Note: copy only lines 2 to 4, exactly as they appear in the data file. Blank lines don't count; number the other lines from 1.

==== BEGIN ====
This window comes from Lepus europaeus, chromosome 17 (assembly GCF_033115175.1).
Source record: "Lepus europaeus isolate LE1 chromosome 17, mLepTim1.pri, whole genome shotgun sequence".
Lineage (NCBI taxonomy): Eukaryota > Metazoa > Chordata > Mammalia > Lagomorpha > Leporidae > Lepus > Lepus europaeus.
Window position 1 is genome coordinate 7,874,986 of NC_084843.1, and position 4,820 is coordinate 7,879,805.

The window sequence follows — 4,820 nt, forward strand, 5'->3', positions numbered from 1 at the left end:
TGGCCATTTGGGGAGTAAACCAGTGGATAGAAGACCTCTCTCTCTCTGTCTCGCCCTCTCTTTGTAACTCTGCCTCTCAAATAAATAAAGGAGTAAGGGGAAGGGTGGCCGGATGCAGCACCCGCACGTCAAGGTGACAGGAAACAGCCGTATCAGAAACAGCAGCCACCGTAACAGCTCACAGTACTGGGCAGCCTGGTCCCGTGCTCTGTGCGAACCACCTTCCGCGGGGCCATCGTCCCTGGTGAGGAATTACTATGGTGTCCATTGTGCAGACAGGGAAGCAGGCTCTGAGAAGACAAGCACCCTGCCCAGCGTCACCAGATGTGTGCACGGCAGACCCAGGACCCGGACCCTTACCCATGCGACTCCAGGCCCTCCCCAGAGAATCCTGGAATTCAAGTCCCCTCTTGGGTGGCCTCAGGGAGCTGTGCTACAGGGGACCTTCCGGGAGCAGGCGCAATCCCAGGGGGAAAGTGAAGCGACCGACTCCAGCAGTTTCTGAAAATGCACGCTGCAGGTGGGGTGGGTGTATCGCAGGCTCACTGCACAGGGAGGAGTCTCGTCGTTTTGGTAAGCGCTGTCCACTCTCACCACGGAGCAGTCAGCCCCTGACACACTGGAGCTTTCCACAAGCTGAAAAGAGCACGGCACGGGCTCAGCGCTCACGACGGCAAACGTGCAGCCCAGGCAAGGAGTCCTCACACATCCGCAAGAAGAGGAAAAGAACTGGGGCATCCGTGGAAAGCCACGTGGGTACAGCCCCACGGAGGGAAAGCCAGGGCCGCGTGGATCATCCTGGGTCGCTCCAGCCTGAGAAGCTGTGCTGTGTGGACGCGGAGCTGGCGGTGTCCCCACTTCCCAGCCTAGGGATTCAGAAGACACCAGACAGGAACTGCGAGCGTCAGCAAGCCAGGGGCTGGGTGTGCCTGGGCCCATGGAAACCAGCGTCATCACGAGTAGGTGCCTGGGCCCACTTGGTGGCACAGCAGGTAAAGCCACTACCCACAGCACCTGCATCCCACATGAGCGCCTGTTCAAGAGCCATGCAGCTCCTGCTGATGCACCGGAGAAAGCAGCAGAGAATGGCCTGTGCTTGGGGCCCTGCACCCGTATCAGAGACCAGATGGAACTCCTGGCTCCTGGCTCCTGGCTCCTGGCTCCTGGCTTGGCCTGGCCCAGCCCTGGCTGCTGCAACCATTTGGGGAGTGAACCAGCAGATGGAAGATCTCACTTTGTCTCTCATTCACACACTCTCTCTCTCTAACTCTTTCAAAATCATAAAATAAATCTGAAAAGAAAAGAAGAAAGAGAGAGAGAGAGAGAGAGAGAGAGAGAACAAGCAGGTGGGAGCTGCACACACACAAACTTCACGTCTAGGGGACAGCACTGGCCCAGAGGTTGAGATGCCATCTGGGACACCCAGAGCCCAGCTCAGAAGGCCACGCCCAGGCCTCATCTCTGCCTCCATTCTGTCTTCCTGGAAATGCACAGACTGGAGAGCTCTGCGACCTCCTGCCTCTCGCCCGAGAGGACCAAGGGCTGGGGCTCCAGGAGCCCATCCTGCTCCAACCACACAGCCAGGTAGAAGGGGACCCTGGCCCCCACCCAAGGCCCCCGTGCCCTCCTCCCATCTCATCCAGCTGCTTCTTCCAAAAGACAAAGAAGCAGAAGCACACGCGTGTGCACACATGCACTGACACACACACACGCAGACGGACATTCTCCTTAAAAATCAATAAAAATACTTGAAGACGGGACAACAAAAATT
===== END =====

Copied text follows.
Source record: "Lepus europaeus isolate LE1 chromosome 17, mLepTim1.pri, whole genome shotgun sequence".
Lineage (NCBI taxonomy): Eukaryota > Metazoa > Chordata > Mammalia > Lagomorpha > Leporidae > Lepus > Lepus europaeus.
Window position 1 is genome coordinate 7,874,986 of NC_084843.1, and position 4,820 is coordinate 7,879,805.